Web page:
A Senate panel voted Tuesday for a proposed constitutional amendment that would increase salaries and expense payments for Nevada legislators - whose pay is now cut off halfway through 120-day regular sessions.
Only Sens. Dina Titus and Valerie Wiener, both Las Vegas Democrats, voted "no" as the Legislative Operations and Elections Committee endorsed SJR11, to boost expense payments and pay lawmakers for each day in 120-day regular sessions or any special sessions.
Nevada legislators now are paid $130 a day for the first 60 days of a session. When all allowances and per diem are added to the base pay, they make about $26,600 apiece. Under SJR11, that would go up to about $34,400 for a regular session - a 29 percent increase.
Senate Majority Leader Bill Raggio, R-Reno, pressed for committee approval of the amendment, saying voters would have final say and he's confident they can be convinced the pay raise isn't excessive.
"We ought to encourage people to come to the Legislature to serve," Raggio said, adding, "It's hard enough today ... to get good people to become candidates."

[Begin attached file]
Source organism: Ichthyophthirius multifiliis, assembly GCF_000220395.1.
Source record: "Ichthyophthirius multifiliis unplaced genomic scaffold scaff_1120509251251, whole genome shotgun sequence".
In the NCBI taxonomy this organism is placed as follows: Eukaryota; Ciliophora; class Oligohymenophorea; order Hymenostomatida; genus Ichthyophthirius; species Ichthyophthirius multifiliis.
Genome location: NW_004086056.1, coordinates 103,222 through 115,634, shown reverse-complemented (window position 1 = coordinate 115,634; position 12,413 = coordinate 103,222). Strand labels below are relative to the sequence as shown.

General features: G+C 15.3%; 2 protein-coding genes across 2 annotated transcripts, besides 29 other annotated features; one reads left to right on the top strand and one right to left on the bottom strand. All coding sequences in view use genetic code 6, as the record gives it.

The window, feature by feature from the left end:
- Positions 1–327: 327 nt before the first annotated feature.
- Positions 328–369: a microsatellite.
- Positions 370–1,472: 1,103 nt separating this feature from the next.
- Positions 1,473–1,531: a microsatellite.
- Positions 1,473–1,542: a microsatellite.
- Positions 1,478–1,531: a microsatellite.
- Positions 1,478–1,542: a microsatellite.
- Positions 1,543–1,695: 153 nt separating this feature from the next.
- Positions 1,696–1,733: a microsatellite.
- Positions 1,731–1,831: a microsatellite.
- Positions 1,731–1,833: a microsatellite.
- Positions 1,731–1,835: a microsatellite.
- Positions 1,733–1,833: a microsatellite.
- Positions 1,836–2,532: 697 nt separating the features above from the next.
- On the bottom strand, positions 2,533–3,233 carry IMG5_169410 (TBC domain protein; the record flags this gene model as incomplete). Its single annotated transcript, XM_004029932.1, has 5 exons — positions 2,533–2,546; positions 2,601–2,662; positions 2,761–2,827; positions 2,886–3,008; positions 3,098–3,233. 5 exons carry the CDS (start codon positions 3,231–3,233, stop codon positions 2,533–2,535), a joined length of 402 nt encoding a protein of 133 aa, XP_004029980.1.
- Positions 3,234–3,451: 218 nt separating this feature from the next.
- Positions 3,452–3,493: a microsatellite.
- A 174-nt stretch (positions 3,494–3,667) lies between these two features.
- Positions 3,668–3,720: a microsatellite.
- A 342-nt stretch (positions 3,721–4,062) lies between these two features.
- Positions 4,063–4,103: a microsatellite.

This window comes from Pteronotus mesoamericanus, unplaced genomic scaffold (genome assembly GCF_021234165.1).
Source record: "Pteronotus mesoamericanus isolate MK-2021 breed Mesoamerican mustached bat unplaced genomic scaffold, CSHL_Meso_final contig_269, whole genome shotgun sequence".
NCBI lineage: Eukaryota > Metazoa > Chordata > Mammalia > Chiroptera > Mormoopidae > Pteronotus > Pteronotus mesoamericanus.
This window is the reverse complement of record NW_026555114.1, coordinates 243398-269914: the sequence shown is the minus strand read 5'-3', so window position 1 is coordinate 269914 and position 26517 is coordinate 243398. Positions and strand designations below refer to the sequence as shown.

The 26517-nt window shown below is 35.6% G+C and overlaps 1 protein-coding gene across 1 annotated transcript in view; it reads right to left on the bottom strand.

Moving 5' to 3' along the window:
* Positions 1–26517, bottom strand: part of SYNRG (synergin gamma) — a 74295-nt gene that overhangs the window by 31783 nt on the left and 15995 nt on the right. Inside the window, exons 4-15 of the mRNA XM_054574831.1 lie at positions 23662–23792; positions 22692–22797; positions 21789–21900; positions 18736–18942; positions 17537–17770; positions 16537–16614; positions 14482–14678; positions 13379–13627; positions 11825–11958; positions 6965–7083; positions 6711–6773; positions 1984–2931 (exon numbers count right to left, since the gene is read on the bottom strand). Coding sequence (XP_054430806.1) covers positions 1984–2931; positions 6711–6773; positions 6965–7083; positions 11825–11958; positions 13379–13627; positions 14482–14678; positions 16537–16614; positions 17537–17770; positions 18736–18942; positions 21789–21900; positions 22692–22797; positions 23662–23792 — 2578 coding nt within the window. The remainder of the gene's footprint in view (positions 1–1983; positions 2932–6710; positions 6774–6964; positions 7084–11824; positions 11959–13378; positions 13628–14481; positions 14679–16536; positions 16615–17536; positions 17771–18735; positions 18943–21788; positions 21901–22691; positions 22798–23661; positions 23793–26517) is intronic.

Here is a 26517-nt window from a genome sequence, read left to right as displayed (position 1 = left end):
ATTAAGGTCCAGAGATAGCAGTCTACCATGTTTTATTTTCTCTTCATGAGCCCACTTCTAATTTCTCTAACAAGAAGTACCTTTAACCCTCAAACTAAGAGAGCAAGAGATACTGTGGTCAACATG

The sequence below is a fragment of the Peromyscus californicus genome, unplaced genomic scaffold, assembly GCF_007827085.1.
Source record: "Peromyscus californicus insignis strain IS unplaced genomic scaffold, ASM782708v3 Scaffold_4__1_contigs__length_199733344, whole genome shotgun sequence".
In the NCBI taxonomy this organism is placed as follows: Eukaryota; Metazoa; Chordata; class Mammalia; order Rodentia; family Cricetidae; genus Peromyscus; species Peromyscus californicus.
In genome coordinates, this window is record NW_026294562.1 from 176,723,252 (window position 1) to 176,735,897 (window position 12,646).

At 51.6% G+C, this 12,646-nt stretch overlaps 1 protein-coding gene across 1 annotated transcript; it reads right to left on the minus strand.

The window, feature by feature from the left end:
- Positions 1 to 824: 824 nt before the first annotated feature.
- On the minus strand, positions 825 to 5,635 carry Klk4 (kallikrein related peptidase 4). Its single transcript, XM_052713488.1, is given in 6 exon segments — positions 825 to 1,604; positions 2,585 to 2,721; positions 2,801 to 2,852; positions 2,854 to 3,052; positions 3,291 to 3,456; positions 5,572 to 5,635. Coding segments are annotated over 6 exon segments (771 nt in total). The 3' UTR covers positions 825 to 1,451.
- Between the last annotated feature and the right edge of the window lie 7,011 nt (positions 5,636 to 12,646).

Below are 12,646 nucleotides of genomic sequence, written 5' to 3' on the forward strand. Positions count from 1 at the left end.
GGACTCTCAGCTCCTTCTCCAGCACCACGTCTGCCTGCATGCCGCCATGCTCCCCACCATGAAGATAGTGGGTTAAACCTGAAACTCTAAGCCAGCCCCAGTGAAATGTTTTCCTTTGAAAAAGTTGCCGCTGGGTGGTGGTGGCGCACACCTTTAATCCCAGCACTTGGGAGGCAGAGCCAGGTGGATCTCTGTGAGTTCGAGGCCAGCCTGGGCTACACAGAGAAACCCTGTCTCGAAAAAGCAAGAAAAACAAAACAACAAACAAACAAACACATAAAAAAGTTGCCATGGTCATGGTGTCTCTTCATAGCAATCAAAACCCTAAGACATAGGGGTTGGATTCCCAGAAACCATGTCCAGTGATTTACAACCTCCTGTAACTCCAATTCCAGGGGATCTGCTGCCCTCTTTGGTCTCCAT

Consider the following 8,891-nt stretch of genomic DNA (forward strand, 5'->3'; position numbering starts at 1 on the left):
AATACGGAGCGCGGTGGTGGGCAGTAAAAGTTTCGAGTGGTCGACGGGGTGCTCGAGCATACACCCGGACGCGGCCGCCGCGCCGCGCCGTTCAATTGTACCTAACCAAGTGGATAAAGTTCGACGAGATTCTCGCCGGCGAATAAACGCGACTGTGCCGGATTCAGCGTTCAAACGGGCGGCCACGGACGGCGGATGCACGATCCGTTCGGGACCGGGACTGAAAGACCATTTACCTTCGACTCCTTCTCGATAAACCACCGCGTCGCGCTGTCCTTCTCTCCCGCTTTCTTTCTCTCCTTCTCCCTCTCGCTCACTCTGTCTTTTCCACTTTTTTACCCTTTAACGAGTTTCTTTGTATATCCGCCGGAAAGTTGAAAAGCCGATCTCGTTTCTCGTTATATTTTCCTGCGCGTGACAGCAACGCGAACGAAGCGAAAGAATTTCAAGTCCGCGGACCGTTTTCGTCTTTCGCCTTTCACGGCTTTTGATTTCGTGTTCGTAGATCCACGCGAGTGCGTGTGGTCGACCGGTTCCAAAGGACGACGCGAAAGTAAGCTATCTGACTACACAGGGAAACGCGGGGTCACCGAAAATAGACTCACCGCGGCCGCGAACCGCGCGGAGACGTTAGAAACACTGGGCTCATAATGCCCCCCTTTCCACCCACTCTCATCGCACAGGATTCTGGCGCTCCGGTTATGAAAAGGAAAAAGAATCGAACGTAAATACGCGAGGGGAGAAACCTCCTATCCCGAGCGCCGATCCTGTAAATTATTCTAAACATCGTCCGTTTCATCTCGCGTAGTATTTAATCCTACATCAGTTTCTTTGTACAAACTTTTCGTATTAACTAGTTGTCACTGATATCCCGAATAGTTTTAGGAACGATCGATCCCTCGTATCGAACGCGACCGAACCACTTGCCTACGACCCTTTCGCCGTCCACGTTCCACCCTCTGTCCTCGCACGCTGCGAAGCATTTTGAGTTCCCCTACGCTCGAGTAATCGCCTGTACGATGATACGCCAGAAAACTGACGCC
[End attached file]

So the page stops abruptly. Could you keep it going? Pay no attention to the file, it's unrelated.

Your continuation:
"We ought to recognize that those who do serve in the Legislature do perform and valuable service and shouldn't be penalized in a pecuniary way for serving in the Legislature."
Raggio also said the change, if approved by legislators this session and by voters in 2006, would add just under $500,000 to total legislative costs.
The total costs likely will exceed $17 million this session, with about $1.7 million of that covering daily pay, allowances and per diem for individual legislators.
Part of the reluctance to raise lawmakers' pay, Raggio said, dates to the 1989 furor over a 300 percent legislative pension increase.
The plan was quickly repealed because of public antipathy - but not before it inflicted heavy political damage.
In the elections that followed, nearly half the Assembly and Senate seats up for grabs went to newcomers, and the pension controversy was cited as a reason for many of the incumbents not being returned to Carson City.
Sen. Warren Hardy, R-Las Vegas, said a key difference between the pension increase and SJR11 is that voters will make the final decision on the legislative pay raises.
Andrew List of the Nevada Association of Counties also spoke in favor of the proposal, saying the public understands "the need to compensate you for the work done."
Representatives of conservative groups such as the Nevada Eagle Forum also favored the plan.
Janine Hansen of Eagle Forum said better pay ensures diversity in the Legislature.
During the hearing, Titus and Wiener didn't state their reasons for voting against the plan. Later, Titus said both she and Wiener have opposed the plan in the past, adding, "I just don't think this is a good time to be raising legislative salaries."